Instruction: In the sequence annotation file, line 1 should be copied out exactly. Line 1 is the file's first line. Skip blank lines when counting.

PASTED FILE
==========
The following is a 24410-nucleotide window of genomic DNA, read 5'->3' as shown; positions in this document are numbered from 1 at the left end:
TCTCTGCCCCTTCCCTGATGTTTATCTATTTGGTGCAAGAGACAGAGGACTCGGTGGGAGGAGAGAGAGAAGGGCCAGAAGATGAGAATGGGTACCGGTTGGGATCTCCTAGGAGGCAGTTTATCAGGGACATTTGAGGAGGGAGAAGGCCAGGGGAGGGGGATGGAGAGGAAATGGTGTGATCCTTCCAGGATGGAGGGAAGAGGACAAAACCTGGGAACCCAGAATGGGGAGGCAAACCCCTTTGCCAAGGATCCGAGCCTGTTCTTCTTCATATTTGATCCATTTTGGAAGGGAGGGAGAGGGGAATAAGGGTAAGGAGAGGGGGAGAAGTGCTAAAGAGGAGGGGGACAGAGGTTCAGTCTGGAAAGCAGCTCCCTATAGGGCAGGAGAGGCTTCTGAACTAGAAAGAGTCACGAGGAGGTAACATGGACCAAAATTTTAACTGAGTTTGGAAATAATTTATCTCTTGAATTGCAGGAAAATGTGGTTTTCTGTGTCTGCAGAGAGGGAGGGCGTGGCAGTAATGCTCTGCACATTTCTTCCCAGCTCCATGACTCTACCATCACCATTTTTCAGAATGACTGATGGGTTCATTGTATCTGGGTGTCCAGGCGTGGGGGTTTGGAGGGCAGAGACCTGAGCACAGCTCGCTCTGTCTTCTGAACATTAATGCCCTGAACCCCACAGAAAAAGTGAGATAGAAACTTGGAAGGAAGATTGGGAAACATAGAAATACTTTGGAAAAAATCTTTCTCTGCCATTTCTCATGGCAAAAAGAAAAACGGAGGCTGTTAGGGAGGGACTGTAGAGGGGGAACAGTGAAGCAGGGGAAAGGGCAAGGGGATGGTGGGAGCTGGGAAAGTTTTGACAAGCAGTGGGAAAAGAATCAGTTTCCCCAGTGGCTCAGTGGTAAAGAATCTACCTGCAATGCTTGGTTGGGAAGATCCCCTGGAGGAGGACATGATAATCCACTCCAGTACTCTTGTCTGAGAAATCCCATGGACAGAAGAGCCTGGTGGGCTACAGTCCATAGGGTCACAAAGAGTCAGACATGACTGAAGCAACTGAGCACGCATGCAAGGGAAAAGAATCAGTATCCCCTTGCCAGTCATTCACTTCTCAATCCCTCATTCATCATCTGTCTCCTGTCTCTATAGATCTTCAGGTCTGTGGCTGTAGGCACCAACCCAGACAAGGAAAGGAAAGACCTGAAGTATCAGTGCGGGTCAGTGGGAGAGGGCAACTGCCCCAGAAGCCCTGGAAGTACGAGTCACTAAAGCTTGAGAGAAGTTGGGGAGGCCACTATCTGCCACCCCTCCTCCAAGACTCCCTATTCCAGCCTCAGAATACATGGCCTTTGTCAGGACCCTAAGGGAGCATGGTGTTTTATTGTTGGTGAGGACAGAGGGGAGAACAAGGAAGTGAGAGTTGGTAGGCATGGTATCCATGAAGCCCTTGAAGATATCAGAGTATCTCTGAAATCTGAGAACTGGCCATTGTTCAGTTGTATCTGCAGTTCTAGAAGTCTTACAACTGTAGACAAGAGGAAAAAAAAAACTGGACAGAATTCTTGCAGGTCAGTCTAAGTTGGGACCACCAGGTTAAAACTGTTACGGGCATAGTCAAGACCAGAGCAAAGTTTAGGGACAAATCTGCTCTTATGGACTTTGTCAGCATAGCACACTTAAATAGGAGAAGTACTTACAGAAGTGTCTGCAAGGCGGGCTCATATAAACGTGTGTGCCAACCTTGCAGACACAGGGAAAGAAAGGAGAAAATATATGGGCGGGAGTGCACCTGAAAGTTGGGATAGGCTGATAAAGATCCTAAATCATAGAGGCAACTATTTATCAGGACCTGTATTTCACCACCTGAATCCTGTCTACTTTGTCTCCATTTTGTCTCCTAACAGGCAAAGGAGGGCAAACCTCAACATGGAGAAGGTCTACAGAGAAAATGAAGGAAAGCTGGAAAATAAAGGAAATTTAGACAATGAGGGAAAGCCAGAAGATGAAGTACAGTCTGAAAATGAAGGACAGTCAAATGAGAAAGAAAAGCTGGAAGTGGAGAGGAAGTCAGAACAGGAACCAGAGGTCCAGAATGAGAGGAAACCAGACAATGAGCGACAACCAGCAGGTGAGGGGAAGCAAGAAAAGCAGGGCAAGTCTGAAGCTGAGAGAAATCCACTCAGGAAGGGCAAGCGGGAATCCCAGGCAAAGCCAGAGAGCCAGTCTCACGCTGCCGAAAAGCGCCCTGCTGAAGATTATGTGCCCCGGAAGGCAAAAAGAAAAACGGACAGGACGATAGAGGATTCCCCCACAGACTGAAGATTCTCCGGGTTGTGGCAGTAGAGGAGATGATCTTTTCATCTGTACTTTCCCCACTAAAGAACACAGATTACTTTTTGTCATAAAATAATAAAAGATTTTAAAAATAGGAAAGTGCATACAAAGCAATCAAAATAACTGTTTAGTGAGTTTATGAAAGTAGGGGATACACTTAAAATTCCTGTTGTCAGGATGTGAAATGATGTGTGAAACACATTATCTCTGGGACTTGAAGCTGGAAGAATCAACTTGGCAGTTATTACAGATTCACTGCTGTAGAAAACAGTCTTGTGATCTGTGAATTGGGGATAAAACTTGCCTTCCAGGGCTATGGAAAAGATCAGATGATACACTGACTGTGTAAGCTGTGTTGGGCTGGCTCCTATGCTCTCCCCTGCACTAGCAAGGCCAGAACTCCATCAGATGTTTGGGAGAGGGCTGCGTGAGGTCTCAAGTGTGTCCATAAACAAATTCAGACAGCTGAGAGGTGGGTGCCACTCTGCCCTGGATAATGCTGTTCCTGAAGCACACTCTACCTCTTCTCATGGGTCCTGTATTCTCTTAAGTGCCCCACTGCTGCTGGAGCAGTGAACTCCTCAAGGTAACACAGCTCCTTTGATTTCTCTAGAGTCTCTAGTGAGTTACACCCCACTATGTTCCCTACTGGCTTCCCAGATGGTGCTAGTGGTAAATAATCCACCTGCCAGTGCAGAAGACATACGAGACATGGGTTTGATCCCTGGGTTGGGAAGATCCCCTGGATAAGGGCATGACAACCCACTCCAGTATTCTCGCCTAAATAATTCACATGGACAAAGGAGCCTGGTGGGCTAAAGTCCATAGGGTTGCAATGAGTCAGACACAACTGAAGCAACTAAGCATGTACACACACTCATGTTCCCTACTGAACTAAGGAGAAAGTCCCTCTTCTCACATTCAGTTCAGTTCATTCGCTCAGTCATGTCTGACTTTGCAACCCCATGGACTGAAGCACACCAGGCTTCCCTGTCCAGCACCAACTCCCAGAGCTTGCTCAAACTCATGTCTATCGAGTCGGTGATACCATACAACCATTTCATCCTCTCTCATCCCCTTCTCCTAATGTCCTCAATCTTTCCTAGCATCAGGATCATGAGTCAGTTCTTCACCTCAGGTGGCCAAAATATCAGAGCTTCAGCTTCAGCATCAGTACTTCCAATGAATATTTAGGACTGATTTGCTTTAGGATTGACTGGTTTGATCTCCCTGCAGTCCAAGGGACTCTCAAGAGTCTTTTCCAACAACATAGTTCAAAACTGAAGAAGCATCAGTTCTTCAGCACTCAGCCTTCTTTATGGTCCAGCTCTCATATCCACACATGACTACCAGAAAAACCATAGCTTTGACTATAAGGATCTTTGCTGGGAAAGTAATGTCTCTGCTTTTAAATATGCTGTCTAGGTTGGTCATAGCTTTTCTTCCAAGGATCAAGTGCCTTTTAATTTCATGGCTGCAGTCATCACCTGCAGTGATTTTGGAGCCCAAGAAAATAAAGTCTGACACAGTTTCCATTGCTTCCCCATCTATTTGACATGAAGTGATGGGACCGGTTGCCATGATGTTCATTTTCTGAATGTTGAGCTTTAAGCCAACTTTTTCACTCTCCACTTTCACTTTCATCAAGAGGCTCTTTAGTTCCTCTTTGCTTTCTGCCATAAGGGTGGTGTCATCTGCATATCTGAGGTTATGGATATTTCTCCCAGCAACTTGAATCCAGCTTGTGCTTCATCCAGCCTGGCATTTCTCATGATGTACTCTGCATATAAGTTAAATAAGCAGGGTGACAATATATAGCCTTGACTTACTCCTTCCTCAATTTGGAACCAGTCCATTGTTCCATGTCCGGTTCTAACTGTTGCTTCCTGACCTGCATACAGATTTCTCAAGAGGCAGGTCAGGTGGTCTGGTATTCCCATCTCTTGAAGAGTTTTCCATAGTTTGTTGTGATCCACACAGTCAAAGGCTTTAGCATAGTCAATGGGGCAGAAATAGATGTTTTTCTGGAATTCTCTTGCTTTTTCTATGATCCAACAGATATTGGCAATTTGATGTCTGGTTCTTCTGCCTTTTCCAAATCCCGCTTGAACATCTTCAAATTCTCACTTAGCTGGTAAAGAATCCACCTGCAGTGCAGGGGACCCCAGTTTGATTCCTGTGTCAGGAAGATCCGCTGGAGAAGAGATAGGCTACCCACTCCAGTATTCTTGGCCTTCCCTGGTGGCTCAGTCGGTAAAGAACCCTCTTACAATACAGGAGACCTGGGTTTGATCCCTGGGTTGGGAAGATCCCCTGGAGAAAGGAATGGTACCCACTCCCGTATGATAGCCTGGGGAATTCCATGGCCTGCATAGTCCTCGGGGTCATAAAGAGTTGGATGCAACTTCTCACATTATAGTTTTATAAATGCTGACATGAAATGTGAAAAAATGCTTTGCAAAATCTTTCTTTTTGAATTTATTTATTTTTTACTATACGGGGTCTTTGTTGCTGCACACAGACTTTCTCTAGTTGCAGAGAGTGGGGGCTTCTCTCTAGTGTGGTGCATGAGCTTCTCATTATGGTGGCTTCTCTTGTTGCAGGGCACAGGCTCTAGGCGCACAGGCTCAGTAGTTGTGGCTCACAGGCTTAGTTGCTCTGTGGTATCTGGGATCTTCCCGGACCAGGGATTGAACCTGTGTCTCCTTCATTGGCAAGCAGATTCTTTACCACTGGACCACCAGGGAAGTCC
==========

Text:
The following is a 24410-nucleotide window of genomic DNA, read 5'->3' as shown; positions in this document are numbered from 1 at the left end: